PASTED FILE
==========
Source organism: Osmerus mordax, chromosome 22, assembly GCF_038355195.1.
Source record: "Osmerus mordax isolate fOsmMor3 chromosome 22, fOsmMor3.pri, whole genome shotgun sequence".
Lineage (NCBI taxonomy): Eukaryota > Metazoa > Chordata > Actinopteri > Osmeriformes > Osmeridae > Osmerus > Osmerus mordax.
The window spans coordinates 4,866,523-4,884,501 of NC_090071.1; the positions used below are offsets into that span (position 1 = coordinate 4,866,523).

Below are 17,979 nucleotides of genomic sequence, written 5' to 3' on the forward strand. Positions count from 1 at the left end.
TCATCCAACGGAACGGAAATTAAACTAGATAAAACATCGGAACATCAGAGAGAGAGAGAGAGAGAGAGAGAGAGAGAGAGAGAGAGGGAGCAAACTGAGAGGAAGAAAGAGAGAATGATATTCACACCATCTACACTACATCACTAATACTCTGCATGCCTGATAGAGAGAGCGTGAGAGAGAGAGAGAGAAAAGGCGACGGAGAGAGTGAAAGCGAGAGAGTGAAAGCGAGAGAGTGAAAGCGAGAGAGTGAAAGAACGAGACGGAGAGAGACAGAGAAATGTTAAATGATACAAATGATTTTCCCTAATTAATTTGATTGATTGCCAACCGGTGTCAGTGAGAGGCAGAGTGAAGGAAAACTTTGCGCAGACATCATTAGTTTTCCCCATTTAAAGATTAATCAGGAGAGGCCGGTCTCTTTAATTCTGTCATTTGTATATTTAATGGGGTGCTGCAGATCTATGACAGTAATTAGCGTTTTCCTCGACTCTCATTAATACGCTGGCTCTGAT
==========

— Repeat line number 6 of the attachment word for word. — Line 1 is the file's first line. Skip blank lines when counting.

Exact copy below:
TCATCCAACGGAACGGAAATTAAACTAGATAAAACATCGGAACATCAGAGAGAGAGAGAGAGAGAGAGAGAGAGAGAGAGAGAGAGGGAGCAAACTGAGAGGAAGAAAGAGAGAATGATATTCACACCATCTACACTACATCACTAATACTCTGCATGCCTGATAGAGAGAGCGTGAGAGAGAGAGAGAGAAAAGGCGACGGAGAGAGTGAAAGCGAGAGAGTGAAAGCGAGAGAGTGAAAGCGAGAGAGTGAAAGAACGAGACGGAGAGAGACAGAGAAATGTTAAATGATACAAATGATTTTCCCTAATTAATTTGATTGATTGCCAACCGGTGTCAGTGAGAGGCAGAGTGAAGGAAAACTTTGCGCAGACATCATTAGTTTTCCCCATTTAAAGATTAATCAGGAGAGGCCGGTCTCTTTAATTCTGTCATTTGTATATTTAATGGGGTGCTGCAGATCTATGACAGTAATTAGCGTTTTCCTCGACTCTCATTAATACGCTGGCTCTGAT